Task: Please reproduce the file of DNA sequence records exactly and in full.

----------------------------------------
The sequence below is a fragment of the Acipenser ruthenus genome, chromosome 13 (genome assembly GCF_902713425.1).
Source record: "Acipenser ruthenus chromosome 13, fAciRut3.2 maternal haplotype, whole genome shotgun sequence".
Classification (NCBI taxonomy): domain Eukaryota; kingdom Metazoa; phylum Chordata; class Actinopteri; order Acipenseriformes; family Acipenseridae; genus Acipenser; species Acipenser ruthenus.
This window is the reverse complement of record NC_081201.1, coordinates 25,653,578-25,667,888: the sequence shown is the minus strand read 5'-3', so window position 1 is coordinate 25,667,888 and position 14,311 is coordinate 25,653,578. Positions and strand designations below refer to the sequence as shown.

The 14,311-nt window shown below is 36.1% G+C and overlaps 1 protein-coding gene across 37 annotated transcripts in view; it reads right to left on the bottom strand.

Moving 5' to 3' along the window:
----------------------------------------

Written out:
The sequence below is a fragment of the Acipenser ruthenus genome, chromosome 13 (genome assembly GCF_902713425.1).
Source record: "Acipenser ruthenus chromosome 13, fAciRut3.2 maternal haplotype, whole genome shotgun sequence".
Classification (NCBI taxonomy): domain Eukaryota; kingdom Metazoa; phylum Chordata; class Actinopteri; order Acipenseriformes; family Acipenseridae; genus Acipenser; species Acipenser ruthenus.
This window is the reverse complement of record NC_081201.1, coordinates 25,653,578-25,667,888: the sequence shown is the minus strand read 5'-3', so window position 1 is coordinate 25,667,888 and position 14,311 is coordinate 25,653,578. Positions and strand designations below refer to the sequence as shown.

The 14,311-nt window shown below is 36.1% G+C and overlaps 1 protein-coding gene across 37 annotated transcripts in view; it reads right to left on the bottom strand.

Moving 5' to 3' along the window: